If you have watched any of the full faces or terrier faces videos on the myoster.com website, you will also notice I talk a lot about the breed standard as I work. Most pure breed dogs have a predetermined expectation, based on structure and function. An example would be a Schnauzer head; a lot of the Miniature Schnauzers I see have a shorter muzzle then length of skull, which should be almost equal parts.

Some things I will do to make it look more correct would be to shorten the eyebrow and leave a little extra beard coat. But if an owner asks for long brows, I will explain why I do what I do, and then I will trim the way they want it. Most of them end up coming back and having me do the dog the way I wanted to in the first place.

Another important aspect of the head is the cheek area. Many breed standards call for flat cheeks, but many of the dogs within that breed are not even close to flat. So, on a Schnauzer that has fat cheeks, I will leave the clipper line of the beard back a little to allow coat to blend and fill in the slight hollowing or indent that occurs between the outside corner of the eye and the cheek bone, creating the desired rectangle shape and eliminating the hollowing just behind the eye.

When working on other shaped or structured heads, I break it down the same way. For a Brussels Griffon that should have a domed forehead and a rounded skull, I make sure I do not need hair to fill in any blanks before I start trimming. A dog that has good conformation needs very little hair left to be beautiful. So, a Griffon that has a domed forehead and round skull will not need as much coat left to balance or fill in the blanks. On the other hand, a Griffon lacking a domed forehead will need coat left between the eyes and up the forehead to compensate. Taking the time to add detail can change the entire look. If you are not sure about a breed head structure, just pull out your copy of The Complete Dog Book by the American Kennel Club and read the breed standard. There are a lot of helpful hints in each of the various breed descriptions.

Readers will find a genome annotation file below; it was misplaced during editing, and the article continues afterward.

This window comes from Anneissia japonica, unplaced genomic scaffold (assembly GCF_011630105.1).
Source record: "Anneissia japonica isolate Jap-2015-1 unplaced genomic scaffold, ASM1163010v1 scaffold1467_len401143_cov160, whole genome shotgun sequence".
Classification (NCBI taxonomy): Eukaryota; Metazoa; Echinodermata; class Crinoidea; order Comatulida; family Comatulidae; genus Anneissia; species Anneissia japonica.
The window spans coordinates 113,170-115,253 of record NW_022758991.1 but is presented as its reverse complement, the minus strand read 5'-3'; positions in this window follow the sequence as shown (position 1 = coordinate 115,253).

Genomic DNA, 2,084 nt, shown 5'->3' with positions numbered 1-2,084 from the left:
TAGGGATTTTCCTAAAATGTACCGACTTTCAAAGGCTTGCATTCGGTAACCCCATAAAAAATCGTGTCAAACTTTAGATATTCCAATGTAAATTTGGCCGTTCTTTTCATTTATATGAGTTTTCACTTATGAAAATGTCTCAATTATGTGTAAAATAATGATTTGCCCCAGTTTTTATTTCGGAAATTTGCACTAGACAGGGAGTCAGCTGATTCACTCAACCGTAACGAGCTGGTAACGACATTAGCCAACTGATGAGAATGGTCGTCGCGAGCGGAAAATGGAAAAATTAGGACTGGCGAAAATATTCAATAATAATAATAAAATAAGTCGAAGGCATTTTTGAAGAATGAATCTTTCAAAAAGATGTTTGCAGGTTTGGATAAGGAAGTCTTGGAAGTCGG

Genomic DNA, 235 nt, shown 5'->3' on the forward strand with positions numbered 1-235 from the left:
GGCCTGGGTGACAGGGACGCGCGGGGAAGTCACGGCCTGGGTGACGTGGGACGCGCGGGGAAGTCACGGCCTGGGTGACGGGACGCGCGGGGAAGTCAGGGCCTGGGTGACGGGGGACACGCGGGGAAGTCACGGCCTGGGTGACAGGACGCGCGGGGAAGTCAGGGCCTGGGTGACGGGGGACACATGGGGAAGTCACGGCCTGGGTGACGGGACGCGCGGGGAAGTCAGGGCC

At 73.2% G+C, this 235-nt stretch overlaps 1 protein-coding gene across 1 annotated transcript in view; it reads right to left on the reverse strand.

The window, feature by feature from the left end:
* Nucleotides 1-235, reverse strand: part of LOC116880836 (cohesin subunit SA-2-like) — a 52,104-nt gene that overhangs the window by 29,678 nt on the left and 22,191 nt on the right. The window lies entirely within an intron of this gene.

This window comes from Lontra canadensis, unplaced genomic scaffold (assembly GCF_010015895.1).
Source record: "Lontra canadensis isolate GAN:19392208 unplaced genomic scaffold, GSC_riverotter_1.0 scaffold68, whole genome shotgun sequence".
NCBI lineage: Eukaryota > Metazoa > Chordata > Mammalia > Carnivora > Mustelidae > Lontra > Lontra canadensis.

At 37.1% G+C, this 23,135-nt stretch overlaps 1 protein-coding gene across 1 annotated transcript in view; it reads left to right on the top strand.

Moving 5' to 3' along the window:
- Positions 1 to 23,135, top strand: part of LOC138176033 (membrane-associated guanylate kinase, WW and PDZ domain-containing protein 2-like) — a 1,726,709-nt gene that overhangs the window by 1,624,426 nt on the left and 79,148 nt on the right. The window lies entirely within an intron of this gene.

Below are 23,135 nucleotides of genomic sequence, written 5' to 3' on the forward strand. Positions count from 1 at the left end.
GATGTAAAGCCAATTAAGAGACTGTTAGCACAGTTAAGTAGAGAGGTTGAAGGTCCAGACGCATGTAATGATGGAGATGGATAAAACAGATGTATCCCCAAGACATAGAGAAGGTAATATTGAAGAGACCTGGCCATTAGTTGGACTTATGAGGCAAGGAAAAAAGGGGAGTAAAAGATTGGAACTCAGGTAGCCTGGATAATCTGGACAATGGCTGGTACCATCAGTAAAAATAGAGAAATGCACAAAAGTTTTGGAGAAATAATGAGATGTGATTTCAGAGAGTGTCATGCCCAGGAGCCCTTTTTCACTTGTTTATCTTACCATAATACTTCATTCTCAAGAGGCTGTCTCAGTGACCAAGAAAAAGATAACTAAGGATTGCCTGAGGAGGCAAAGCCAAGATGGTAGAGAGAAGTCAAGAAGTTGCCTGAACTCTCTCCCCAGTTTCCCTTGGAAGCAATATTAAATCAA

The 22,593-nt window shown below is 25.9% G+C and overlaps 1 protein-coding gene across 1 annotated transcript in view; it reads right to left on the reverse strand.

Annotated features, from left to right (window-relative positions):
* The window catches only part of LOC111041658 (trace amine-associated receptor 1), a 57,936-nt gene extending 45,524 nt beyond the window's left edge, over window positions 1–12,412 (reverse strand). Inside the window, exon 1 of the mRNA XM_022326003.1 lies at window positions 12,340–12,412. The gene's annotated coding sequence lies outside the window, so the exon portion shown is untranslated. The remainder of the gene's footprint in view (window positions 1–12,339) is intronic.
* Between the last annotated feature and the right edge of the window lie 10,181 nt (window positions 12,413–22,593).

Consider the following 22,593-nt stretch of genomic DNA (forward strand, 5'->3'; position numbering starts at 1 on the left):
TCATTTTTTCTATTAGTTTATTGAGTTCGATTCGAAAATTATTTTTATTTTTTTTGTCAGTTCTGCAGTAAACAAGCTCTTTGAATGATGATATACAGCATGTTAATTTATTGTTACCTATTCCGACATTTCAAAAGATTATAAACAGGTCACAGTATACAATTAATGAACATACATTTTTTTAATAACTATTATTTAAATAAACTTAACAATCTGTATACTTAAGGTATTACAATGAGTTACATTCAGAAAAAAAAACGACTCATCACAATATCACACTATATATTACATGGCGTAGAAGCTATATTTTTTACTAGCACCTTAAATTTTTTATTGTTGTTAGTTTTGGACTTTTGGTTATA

When looking at the entire dog, make sure there is not one part that draws your eye. If you find there is an area on the dog that does break up the continuity of the completed trim, take more hair off and blend until nothing stands out. For example, if you cut a dog down, you do not want to leave too much coat on the head and ears; that will make the dog look like it could tip forward. Think overall balance and blend, making sure there are few to no visible lines between the head and a shorter body.

Finally, I have to mention the eyelashes and the upper lip hair. If the owners do not express a preference in this regard, I always clip the upper lip and trim the eyelashes off—it is just so much cleaner looking. The owners really don’t know how much fussing we go through to get their babies groomed, but your attention to detail will not go unnoticed.


Christina Pawlosky is a Certified Master Groomer, professional handler, breeder, and successful pet store and grooming shop owner (The Pet Connection) since 1985. She is currently is the National Training Manager for Oster Professional Products and produces grooming DVDs through her website GroomerWorks.com.